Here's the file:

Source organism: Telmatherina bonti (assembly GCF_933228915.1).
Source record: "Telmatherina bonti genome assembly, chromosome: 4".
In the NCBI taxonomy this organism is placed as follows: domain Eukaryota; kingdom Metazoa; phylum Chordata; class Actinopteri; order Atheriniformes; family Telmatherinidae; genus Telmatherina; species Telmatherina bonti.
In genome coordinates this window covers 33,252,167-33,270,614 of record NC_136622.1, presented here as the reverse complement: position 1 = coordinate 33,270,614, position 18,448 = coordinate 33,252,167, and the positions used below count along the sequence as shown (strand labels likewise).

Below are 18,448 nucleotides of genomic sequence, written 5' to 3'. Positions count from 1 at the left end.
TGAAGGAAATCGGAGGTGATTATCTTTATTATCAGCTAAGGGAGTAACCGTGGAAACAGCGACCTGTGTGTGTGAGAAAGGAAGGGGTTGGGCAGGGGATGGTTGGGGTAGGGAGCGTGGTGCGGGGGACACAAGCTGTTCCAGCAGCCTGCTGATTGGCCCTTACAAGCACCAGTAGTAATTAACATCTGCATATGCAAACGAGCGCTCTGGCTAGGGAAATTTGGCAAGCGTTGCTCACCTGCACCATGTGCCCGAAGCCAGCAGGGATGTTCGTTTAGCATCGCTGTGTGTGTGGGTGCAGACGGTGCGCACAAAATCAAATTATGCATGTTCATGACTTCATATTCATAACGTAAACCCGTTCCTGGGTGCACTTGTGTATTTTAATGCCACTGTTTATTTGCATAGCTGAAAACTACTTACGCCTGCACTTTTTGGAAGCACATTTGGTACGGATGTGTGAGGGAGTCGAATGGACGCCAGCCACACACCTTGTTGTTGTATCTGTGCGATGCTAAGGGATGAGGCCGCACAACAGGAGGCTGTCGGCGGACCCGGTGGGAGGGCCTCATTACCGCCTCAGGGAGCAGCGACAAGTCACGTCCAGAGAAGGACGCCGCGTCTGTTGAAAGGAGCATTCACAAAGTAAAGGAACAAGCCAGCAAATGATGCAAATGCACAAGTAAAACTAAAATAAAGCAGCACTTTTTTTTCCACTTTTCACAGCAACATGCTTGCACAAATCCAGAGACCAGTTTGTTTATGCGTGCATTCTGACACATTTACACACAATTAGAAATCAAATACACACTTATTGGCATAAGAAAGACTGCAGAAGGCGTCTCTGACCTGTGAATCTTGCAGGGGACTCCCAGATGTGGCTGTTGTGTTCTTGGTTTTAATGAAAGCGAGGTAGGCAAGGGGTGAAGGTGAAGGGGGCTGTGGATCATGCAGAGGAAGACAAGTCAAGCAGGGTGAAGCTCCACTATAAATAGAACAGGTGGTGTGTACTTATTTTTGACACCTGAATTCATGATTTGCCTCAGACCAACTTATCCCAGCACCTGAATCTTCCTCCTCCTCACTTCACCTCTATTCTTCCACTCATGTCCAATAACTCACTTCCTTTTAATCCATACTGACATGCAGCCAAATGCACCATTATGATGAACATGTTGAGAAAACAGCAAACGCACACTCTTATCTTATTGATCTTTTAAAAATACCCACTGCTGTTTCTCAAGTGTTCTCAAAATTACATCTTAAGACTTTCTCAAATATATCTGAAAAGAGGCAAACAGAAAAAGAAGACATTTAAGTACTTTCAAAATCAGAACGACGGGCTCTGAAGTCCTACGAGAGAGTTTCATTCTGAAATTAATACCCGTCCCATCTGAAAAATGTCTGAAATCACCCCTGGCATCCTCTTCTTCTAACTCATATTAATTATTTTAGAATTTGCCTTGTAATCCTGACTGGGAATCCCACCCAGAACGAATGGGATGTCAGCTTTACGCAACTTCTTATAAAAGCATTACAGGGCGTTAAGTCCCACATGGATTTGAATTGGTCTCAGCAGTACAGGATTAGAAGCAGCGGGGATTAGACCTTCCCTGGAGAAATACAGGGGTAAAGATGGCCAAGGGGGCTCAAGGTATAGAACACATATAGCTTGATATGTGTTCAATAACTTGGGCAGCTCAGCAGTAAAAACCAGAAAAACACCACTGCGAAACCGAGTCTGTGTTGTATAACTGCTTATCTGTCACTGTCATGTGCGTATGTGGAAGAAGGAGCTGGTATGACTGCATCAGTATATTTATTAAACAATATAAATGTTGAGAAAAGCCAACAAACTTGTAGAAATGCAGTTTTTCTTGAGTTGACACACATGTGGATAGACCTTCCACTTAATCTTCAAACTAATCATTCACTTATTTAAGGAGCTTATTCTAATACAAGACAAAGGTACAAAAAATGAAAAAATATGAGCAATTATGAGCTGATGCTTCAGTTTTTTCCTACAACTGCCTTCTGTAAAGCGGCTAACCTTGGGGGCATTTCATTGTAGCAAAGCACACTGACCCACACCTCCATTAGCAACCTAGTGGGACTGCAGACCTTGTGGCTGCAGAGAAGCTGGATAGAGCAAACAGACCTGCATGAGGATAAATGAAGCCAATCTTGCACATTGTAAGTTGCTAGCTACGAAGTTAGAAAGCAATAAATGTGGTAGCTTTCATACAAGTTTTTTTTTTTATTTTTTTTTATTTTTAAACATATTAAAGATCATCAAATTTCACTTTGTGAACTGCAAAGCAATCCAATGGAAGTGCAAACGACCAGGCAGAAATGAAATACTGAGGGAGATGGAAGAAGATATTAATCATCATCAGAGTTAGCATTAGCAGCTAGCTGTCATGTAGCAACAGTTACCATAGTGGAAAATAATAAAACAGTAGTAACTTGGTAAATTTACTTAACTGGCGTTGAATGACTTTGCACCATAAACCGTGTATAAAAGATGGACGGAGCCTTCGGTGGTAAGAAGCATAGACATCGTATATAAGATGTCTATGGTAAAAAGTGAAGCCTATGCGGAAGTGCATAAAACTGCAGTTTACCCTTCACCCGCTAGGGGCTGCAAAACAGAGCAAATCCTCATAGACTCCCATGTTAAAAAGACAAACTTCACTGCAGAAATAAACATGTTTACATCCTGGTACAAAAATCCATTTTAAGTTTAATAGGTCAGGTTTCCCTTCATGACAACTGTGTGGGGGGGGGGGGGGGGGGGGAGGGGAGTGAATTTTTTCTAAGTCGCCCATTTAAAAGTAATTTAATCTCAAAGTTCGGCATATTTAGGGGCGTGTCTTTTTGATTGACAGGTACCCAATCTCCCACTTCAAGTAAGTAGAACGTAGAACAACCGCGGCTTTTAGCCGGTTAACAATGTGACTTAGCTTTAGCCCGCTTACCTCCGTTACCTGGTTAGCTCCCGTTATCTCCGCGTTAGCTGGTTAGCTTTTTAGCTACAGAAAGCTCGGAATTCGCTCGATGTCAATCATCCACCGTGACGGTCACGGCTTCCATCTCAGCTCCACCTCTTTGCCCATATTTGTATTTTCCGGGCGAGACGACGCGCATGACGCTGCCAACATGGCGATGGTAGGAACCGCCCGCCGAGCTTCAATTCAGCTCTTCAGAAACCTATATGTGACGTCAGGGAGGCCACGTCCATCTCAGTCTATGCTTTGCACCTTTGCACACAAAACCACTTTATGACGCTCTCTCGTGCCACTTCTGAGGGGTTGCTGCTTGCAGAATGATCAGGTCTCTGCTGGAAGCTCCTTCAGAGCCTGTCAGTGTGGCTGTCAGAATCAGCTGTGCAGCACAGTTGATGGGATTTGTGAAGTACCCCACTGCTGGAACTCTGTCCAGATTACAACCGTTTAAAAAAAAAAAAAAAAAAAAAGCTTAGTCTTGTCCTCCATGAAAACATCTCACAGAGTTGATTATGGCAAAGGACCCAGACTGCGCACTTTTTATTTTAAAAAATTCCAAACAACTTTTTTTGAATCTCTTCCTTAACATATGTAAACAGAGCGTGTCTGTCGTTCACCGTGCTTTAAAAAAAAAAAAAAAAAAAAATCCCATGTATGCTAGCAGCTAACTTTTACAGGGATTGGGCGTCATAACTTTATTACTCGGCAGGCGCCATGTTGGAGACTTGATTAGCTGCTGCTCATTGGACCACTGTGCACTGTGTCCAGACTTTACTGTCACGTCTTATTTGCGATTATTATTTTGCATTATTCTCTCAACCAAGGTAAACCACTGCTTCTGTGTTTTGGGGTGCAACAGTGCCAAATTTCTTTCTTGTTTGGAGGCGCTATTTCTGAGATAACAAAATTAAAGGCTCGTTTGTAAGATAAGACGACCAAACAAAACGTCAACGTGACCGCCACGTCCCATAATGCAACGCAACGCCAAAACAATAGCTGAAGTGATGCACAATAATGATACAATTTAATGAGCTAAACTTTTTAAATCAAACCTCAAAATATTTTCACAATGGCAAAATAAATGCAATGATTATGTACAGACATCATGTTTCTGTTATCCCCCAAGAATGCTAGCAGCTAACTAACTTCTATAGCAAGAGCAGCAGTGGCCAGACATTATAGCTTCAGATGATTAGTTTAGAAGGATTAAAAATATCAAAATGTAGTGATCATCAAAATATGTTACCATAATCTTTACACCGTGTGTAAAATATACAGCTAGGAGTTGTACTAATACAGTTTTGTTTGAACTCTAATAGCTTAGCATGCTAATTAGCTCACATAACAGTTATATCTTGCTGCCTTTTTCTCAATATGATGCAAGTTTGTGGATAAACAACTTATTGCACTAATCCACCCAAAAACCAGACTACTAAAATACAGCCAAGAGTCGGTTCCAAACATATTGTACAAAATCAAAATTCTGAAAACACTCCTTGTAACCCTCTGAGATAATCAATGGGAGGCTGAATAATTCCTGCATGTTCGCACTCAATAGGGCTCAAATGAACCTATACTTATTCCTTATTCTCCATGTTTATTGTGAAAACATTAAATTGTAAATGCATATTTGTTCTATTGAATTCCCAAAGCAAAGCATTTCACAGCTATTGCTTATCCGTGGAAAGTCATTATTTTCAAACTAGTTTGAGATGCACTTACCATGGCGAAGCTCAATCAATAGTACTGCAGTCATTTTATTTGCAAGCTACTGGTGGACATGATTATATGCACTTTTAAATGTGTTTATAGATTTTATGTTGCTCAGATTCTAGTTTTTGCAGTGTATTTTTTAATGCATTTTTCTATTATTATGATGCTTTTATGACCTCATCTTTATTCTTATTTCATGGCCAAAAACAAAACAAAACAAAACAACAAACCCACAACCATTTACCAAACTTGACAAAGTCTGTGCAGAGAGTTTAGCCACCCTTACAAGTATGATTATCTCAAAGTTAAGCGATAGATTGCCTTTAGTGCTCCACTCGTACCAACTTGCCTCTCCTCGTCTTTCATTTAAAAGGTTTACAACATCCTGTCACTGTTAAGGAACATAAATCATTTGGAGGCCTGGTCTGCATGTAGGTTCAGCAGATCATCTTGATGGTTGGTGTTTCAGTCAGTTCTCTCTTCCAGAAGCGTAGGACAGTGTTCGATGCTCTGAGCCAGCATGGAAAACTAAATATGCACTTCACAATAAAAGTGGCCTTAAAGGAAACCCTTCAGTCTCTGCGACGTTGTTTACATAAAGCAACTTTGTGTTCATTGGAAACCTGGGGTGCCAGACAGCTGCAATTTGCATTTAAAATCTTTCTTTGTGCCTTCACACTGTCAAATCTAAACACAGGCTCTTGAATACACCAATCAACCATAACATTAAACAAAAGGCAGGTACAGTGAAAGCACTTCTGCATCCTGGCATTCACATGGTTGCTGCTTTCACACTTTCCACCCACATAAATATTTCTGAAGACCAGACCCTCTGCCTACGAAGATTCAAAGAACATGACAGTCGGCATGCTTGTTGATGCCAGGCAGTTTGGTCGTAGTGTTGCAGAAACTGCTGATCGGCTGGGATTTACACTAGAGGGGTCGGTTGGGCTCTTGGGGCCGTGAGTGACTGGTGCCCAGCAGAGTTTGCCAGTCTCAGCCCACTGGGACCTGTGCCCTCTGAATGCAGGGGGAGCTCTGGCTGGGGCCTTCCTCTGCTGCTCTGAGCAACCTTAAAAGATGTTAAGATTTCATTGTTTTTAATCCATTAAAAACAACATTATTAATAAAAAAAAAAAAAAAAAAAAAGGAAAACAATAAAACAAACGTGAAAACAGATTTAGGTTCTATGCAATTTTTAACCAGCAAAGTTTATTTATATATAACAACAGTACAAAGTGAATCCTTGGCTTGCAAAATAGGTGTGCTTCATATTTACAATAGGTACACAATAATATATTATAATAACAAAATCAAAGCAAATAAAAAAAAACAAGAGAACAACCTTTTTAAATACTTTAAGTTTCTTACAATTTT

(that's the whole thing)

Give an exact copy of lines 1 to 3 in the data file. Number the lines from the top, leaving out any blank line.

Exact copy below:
Source organism: Telmatherina bonti (assembly GCF_933228915.1).
Source record: "Telmatherina bonti genome assembly, chromosome: 4".
In the NCBI taxonomy this organism is placed as follows: domain Eukaryota; kingdom Metazoa; phylum Chordata; class Actinopteri; order Atheriniformes; family Telmatherinidae; genus Telmatherina; species Telmatherina bonti.